confirmed my feeling. That I had noticed he had problems I
could have derived from his nibbled nails or his nervously
moving on his chair. But why did I suppose he was in therapy
and more astonishing why did I know it was a woman-psychologist?
By the way, some months before, a woman in one of my
dreams had informed me that I was sensitive for "underlying
It is possible that your dreams can emphasize aspects you
have not noticed consciously. An example: In the local
newspaper an advertisement had been placed concerning the
vacancy of teaching psychology. It concerned a part-time
function. Because it seemed to fit in my activities I applied. I
was invited for a talk, but that went laboriously.
The following night I had a dream in which a very dominant
woman was screaming loudly orders to everyone in her
surroundings. The people were afraid and submissive.
On the next day the parallels with the application talk struck
me. I realized that the members of the staff had nodded "yes"
on everything the female headmaster had said. They were puppets on a string. I feared that the promised own active role
would not validate. Also an authoritative atmosphere would
only bring me quarrels, so I withdrew my candidature.
In Patricia Garfield's book I had read you could influence the
dreamcontent. Her method was based upon autosuggestion. I
decided to try it. Before going to bed I put myself in some
relaxation-mood and provoked images concerning the topic I
wanted to dream about. In principle it could be everything.
On one evening I imagined I would have sex with the popsinger
Prince. It was bingo that night and I can inform you that my
experience was very "satisfying".
Another time I intended practicing kenpo. Some months before
I had ended my training on behalf of my thyroid disease and
the accompanying bad physical condition. That following night
I dreamed about other affairs. Three days later however I found
myself in a kenpo-dream:
I am in some room where there are karate-lessons. At a certain
moment I join and jump into the air performing a failing salto. I
notice I am not dressed according to the standards. Besides
my body feels stiff. Then the lesson appears over. My teacher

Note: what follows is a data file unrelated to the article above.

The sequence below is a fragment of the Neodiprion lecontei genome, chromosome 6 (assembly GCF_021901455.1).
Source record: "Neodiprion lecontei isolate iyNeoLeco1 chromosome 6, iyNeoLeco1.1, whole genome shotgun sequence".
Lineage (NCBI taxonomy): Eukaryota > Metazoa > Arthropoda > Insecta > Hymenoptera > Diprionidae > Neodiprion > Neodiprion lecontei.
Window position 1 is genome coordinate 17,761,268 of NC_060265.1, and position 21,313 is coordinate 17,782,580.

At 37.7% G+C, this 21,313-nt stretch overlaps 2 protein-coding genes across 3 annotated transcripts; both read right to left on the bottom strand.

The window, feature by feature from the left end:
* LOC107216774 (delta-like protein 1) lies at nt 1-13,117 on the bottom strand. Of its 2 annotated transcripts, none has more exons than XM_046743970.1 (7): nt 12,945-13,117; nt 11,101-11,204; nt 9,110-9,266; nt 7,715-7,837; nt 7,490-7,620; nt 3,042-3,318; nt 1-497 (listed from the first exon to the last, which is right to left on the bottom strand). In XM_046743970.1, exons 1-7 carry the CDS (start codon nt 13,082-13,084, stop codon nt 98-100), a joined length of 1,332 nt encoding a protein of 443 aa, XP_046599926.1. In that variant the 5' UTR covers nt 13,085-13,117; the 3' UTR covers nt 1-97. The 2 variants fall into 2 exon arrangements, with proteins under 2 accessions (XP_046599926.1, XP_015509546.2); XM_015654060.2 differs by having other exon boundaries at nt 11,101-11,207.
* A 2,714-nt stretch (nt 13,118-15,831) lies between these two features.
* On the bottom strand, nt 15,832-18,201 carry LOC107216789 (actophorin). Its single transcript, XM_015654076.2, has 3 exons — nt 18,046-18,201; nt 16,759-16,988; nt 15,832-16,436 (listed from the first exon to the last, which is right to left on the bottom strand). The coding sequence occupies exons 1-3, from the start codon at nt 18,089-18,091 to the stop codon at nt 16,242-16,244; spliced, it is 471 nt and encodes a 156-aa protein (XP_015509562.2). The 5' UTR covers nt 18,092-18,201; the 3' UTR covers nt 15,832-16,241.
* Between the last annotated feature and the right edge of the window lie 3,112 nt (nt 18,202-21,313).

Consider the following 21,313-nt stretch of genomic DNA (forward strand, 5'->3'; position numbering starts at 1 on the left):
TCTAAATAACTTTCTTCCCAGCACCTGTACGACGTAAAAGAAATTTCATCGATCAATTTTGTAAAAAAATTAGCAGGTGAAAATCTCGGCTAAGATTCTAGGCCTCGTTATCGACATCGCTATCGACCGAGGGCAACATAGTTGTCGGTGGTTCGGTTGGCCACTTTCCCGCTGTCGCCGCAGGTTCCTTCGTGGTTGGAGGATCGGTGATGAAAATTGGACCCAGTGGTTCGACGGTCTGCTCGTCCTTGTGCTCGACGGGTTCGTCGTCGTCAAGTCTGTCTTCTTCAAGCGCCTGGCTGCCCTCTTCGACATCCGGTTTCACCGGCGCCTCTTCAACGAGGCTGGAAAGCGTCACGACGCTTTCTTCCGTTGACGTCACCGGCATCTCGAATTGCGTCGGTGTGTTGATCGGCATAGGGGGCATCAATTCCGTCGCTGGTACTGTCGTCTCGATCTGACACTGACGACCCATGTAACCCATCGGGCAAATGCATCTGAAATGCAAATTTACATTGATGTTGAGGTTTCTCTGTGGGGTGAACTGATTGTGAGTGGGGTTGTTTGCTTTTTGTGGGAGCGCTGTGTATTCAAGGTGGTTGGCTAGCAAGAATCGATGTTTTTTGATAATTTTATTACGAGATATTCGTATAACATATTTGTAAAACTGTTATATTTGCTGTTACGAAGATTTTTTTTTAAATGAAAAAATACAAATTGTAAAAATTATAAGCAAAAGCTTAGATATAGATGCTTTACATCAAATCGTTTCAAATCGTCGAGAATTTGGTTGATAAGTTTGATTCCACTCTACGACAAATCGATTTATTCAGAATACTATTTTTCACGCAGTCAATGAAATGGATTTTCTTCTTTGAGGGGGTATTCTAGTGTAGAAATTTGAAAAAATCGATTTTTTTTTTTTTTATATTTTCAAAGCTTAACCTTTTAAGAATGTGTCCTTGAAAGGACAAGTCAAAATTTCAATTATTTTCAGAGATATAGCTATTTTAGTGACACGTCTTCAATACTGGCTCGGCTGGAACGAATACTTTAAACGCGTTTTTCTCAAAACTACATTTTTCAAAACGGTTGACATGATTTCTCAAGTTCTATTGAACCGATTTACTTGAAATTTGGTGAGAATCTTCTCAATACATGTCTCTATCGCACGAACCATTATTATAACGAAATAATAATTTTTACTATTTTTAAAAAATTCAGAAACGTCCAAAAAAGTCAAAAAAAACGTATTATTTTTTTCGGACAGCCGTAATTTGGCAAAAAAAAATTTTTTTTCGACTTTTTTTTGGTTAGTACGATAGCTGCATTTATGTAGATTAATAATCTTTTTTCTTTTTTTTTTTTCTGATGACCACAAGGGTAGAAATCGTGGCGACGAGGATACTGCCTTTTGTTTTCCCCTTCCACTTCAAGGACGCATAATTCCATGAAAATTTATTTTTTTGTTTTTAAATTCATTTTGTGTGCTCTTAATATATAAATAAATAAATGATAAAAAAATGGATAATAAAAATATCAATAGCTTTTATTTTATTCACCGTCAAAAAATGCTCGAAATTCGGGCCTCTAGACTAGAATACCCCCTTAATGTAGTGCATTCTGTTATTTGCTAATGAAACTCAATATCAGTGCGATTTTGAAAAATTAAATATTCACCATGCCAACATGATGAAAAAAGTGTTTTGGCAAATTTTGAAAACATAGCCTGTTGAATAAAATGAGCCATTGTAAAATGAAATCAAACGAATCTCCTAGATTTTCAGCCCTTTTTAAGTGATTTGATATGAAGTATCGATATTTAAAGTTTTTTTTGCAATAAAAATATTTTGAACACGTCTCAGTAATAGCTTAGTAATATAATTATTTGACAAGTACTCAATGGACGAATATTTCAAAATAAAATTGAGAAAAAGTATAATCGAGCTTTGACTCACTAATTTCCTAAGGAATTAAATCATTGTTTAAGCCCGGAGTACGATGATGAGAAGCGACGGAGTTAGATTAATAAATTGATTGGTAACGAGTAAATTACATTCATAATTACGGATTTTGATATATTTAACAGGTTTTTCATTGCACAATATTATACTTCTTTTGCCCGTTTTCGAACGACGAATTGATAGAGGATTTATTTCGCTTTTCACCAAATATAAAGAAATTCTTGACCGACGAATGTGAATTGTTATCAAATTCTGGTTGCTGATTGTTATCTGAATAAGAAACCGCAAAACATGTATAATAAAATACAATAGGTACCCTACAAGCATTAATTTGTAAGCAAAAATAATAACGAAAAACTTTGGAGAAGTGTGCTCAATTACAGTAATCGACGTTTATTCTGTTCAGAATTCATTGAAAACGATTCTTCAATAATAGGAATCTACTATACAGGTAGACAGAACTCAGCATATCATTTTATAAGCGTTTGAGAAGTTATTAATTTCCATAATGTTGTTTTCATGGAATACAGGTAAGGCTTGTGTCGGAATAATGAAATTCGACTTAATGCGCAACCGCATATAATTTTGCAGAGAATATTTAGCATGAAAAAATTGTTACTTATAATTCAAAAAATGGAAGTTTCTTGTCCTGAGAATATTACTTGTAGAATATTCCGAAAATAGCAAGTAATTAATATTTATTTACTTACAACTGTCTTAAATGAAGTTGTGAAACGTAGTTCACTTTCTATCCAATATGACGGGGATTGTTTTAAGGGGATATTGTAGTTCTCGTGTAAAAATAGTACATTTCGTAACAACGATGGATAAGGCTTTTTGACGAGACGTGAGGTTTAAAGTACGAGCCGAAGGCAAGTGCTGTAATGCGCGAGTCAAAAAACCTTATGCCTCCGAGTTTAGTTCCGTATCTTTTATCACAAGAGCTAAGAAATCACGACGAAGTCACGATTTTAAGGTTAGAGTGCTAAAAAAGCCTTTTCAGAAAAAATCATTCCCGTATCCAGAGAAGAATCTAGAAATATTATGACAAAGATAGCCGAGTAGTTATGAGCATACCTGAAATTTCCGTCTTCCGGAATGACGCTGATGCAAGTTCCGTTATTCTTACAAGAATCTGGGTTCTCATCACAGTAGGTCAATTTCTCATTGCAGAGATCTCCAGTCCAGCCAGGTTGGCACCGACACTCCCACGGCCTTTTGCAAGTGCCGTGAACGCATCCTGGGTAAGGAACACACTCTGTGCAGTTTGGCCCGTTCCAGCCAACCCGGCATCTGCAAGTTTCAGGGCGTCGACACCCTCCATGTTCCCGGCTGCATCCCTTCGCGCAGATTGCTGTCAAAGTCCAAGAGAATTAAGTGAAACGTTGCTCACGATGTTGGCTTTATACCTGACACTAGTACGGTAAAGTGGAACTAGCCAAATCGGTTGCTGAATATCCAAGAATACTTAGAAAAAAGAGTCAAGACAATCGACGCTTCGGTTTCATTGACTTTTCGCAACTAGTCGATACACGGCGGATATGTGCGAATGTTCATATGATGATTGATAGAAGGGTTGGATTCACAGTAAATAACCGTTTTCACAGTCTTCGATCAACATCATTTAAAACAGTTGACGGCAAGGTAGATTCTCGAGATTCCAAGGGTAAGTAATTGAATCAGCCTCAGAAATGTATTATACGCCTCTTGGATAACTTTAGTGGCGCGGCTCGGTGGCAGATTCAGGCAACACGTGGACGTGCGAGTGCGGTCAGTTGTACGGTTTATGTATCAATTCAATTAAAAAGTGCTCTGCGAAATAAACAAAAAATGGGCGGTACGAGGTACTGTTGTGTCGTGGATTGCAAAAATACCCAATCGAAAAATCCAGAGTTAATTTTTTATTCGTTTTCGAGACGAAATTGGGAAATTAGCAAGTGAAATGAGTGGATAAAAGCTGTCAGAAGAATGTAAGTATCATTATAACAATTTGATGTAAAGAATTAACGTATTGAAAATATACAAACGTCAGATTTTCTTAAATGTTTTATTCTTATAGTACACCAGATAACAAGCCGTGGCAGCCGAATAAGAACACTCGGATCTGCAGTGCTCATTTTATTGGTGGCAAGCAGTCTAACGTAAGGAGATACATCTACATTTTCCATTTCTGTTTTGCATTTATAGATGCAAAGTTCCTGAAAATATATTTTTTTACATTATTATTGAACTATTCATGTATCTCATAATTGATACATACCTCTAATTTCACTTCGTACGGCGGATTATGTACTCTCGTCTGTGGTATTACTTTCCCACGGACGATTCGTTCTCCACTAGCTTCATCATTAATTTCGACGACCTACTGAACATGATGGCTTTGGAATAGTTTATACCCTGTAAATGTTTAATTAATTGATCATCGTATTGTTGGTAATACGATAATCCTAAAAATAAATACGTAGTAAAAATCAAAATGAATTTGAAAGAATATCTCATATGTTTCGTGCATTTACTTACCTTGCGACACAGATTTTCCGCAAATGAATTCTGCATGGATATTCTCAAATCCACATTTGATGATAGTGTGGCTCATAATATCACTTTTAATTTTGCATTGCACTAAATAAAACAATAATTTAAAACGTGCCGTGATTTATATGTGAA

adds I still own him money. Recently he has opened some bank
account, where I can find his banknumber. I look at it, but
realize that the number can't be right, because it is from some
Shortly after again I have a kenpo-dream:
The lesson is over and I am lying in my bed. I must think about
all my efforts and feel that my career in kenpo has not went off
the ground. I walk outside and realize that I left my training suit
behind. I re-enter the class and see the following class moving.
I search for my outfit.
Suddenly I am wearing some short suit whereas my teacher got
a marvelous suit. I can't also find my tape. A Chinese Kung-Fu
Master arrives, takes a tape, writes some Chinese characters
on it. The writings remind me to the Japanese Kanji that I
master somehow, but I can't decipher this Chinese.
Both dreams reflected my connection with kenpo. Should I
start my lessons again? At which stake? The first reason on
starting years ago with this sport was the fact I wanted to
"move" again, something I was lacking since my preuniversity
period. The second reason was the advantage I could practice
However, the main reason was my idea that this sport would
join the spiritual qualities with the physical ones. I have not
noticed one penny of it.
At the beginning I started the training with a total ban on
touching each other. Years later I entered the dojo with
protectors for my head, crotch, teeth, legs, hands, and arms.
The impression was "ready to kill", and the emphasis was
mainly on technique. With the help of my dreams I knew I had
to search for schools where meditation was an integral part of